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Glass Opacity

Posted: 20:48 Sat 16 Sep 2017
by Christopher
This is a topic we have discussed before, the trend for shippers to use darker glass meaning fill levels cannot be determined.
This seems to me to have become more prevalent from the 1990's but I am sure there are members who have more knowledge here.
In a recent Sotheby's catalogue I noted a number of lots from the 1990's where written in the detail was ' Glass too dark to see levels' .
This in my view is extremely unfortunate and as these bottles get older and fill levels become more variable it is going to create serious issues for us as consumers.

1)I would be interested if anyone has any thoughts about how to try and work out the fill levels.
2) I am unsure why producers need to use such opaque glass ( I realise the reasons for darker glass ) and whether they could be encouraged to move back to glass that allows the consumer to know what they are buying, this must surely to be the benefit of producers as well.

Re: Glass Opacity

Posted: 07:43 Mon 18 Sep 2017
by DaveRL
We could build a database of total weight and fill on opening. I think some of us already weigh bottles - perhaps this gives a start?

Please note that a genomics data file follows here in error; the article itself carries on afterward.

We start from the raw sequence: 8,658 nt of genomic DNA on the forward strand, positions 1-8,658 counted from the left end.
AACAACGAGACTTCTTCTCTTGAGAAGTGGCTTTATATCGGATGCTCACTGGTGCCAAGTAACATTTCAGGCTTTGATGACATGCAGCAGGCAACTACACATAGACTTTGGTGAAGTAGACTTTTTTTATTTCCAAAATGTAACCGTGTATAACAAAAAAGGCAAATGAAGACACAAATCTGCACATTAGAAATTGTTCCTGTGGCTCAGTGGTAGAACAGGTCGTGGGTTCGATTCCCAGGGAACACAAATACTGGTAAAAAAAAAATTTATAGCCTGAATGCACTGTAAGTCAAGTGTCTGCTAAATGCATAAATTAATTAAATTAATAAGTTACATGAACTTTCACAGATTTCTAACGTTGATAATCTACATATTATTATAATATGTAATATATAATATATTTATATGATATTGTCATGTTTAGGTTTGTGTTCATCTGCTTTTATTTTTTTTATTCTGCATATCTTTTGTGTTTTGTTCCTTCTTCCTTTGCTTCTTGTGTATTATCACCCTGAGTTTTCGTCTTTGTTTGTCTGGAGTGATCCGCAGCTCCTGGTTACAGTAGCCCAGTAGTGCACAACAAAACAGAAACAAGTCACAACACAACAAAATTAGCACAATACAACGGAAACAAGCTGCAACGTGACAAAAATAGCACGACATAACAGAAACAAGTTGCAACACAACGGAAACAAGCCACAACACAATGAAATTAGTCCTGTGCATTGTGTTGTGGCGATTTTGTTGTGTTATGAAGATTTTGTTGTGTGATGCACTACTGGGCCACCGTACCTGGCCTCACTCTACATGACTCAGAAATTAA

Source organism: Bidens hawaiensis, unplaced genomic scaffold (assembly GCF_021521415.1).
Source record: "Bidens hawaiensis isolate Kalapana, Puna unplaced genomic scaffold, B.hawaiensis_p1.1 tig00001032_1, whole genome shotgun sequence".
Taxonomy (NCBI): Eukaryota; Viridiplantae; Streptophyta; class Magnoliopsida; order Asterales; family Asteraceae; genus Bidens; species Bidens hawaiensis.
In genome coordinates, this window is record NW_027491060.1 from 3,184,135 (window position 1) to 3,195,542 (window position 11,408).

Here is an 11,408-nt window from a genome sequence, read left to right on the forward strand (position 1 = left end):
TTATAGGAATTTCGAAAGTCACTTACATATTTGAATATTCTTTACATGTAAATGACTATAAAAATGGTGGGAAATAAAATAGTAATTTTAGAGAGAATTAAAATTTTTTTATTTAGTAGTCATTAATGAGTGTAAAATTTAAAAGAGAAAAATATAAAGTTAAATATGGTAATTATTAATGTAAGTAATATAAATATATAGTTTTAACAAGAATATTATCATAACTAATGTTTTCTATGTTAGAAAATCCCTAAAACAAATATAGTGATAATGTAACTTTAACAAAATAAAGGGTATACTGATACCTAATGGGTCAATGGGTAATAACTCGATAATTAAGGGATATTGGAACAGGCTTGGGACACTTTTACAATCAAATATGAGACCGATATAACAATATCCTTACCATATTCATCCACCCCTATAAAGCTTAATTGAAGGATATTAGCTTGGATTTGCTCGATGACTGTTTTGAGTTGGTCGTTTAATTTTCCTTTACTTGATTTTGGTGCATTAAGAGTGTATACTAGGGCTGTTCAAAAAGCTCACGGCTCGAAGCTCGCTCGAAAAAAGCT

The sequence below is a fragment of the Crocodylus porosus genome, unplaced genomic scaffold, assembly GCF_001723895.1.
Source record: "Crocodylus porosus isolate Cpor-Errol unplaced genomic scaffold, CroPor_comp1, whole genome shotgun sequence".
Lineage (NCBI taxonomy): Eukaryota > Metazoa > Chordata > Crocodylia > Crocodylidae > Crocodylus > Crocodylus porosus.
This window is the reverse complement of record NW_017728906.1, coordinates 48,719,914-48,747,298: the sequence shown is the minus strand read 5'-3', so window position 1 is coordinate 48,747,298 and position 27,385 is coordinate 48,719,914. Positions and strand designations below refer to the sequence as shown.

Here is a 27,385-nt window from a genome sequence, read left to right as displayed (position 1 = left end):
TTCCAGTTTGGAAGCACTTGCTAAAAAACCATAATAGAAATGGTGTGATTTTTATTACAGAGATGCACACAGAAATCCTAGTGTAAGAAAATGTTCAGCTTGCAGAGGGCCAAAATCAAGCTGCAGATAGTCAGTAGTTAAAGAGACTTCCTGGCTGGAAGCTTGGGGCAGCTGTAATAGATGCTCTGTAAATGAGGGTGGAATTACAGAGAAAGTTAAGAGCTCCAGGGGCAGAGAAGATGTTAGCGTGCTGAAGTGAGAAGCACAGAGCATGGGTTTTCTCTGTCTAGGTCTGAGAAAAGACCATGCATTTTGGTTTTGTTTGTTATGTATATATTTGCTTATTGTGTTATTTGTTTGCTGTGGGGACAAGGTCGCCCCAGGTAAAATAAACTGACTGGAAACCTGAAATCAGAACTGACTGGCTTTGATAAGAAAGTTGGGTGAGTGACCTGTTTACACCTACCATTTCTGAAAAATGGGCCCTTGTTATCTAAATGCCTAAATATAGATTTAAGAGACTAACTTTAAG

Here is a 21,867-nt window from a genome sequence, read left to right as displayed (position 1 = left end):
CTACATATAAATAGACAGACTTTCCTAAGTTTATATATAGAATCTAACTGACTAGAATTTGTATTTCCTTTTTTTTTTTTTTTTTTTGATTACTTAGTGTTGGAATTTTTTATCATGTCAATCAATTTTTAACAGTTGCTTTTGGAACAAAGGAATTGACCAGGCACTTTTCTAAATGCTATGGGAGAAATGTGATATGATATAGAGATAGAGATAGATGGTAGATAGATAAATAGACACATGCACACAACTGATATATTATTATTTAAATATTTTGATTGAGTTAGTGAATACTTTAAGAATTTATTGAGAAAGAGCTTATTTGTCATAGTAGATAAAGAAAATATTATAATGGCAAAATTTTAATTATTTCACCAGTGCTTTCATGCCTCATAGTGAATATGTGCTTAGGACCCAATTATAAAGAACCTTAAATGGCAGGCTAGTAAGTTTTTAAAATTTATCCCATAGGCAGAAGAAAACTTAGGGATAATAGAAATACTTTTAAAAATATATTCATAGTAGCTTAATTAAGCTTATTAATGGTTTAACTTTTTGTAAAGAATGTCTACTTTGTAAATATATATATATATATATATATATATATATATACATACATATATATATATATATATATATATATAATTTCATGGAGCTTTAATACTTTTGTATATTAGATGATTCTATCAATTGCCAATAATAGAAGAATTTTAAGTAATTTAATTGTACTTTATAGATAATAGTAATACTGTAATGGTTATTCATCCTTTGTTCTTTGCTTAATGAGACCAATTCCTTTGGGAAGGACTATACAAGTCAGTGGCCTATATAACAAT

Re: Glass Opacity

Posted: 20:07 Thu 28 Sep 2017
by LGTrotter
In answer to question 1 I would say that as the glass has got darker the lights have got brighter. I find that a fierce LED cuts through most glass, although I have not tried this with Vesuviuo bottles. I have also for the most part given up shining light through the bottle while decanting. I use a silver funnel with a pierced strainer that allows me to see the sediment coming. I also find that decanting the bottle without standing it seems to let the crust hold together better. I too am a bit nonplussed by the fashion for effectively black glass. A lot of the older bottles I have are the colour of modern wine bottles and the port inside does not seem to have come to any harm. I don't know if there are any producers who still use green bottles.

Re: Glass Opacity

Posted: 16:37 Fri 29 Sep 2017
by PhilW
Some bottles can certainly be tricky; while I have only ever come across 2 bottles for which I could not determine a level with my best torch for the purpose, I realise that many merchants and auctioneers are less motivated in finding the ideal torch and/or the time per bottle (for the torch it's not just about brightness, but also beam width, pattern and dispersion). I expect many manufacturers have simply used "as dark as possible without significant cost increase" on the grounds of maximum light protection.

There are other options which could be used reliably but most non-contact methods either expect to be in-vessel or be expensive such as laser/radar. Perhaps use of capacitance sensors might be possible fairly inexpensively.